With all respect to heaven, the scene of miracle is here, among us,” Marilynne Robinson wrote.
I’d like to piggyback on Robinson’s claim that this, the scene among us, deserves attention.
Oftentimes, the stories in Arts & Culture describe this scene and the beauty it creates. This could be an alumna recording albums in the bayou or making costumes in D.C. Sometimes the stories concern the artists, like Chagall or Scythian, that have graced our campus.
But more often than not, they are about fellow students, the ones who spend all semester working in the Art Village or who fill the Cap Bar with sweet banjo sounds. Even the less artistic of us cultivate the beauty of campus through the clothes we wear, the way live and even, as we are so fond of discussing, the relationships we foster.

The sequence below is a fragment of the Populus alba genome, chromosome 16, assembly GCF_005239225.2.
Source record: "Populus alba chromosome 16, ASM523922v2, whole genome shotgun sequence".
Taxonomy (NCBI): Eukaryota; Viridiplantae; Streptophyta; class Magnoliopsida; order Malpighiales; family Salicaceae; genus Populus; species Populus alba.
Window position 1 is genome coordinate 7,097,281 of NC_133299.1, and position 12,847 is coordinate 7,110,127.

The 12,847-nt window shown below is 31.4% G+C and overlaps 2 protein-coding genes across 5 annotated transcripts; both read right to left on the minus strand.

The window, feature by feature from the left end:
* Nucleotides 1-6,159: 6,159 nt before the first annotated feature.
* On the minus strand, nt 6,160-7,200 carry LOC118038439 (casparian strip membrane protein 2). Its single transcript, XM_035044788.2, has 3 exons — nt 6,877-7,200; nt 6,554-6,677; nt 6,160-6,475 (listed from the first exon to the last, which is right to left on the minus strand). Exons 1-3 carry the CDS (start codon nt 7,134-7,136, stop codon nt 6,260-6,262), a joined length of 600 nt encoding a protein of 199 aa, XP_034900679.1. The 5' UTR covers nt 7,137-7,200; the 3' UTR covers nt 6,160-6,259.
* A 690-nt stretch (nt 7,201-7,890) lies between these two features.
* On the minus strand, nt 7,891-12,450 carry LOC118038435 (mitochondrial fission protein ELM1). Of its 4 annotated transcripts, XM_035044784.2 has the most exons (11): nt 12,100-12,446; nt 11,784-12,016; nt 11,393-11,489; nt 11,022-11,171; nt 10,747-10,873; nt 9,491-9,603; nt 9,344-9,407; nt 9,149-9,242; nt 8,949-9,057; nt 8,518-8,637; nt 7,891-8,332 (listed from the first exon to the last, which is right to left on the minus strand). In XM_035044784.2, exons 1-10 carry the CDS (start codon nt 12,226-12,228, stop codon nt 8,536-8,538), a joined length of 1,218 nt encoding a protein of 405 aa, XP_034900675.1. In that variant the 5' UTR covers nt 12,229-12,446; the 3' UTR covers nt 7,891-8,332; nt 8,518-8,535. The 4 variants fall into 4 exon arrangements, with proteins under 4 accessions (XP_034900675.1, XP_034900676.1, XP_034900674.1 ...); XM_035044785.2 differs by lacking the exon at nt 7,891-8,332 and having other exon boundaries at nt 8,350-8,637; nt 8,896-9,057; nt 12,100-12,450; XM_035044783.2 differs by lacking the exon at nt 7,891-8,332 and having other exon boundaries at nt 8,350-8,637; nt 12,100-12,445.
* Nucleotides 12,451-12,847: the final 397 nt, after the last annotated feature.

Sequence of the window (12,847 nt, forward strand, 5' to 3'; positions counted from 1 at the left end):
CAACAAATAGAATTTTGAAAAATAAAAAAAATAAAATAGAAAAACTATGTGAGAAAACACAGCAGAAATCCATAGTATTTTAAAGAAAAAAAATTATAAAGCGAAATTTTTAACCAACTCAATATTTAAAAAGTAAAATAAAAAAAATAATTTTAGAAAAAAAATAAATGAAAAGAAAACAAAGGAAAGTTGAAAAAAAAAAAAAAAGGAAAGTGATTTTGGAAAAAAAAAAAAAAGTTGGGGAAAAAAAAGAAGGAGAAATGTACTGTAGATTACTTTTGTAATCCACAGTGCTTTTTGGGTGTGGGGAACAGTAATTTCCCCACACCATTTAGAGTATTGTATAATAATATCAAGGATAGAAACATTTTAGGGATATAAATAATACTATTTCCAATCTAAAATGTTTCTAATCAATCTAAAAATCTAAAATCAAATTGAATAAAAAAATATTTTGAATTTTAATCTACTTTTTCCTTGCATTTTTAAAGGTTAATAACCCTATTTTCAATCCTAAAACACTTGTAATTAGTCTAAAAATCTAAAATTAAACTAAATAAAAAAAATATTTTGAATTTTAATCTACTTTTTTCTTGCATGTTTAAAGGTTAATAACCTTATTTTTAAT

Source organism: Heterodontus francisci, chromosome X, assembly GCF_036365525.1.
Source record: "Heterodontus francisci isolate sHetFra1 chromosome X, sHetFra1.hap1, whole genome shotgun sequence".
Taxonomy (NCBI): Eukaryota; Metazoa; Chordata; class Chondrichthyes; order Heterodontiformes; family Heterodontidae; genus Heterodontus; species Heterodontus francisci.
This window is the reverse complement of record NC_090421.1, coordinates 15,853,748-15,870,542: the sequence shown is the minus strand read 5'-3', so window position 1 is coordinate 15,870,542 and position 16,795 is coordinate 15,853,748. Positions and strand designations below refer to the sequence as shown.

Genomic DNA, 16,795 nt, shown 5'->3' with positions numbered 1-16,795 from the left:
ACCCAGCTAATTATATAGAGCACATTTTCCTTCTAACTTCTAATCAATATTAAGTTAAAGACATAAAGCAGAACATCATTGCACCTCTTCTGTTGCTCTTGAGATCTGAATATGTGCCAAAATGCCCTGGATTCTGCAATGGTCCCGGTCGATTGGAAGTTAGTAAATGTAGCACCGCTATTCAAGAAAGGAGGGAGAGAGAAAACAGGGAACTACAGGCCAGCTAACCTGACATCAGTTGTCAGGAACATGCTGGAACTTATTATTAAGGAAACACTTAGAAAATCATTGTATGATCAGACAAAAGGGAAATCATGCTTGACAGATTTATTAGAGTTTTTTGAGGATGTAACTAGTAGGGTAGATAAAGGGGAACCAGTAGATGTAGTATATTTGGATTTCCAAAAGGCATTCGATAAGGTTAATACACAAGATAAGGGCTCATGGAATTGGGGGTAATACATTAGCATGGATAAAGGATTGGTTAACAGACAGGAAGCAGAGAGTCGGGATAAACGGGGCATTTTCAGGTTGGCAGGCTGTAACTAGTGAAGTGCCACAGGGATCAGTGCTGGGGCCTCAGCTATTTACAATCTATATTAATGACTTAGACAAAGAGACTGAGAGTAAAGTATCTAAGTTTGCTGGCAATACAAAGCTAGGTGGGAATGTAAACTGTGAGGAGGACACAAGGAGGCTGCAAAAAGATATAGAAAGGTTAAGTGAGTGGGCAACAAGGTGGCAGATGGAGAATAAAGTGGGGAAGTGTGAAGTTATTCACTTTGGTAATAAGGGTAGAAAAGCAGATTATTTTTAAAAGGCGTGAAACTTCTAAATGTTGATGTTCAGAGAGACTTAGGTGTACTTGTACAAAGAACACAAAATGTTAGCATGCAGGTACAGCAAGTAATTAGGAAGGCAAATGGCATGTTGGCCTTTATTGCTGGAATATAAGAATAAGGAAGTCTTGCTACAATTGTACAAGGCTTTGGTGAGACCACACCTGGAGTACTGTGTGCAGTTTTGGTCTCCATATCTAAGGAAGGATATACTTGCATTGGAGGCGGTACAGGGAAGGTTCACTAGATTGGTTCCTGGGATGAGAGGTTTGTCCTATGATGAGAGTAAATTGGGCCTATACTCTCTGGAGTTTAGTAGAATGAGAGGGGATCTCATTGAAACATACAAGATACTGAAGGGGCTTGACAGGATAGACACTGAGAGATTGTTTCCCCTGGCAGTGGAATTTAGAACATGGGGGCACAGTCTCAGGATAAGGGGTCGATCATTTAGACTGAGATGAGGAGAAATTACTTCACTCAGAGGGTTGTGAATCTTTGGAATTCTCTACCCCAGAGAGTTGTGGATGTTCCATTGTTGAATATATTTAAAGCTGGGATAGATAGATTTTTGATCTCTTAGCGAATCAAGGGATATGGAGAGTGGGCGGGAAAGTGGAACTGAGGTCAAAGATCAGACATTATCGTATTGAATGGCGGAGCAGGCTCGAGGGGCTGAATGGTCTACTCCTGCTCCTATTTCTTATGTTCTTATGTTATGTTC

It’s clear by whatever measuring stick you use — be it quantity of Cap Bar conversations or online clicks — that these stories, the ones about the University of Dallas’ people, are the ones worth telling, worth wondering about and discussing.
This attention to each other reminds us not to take for granted our unique community.
In the first “Harry Potter” book, J.K. Rowling writes, “there are some things you can’t share without ending up liking each other, and knocking out a 12-foot mountain troll is one of them.”
Thankfully, we haven’t yet knocked out any mountain trolls, but Dante and Homer seem to have the same effect: it’s hard to leave this place without liking a lot more people.
So, thank you to all those people. To those who allowed their stories to be shared and to those who wrote the stories. Thank you to the friends, teachers and readers who took the time to pick up a paper, even if to critique. Thank you to the fantastic co-editors and staff.
And, to those who remain here, cherish this community. Remember to give of yourself, to speak with charity and to see that “the scene of miracle” is often here among us.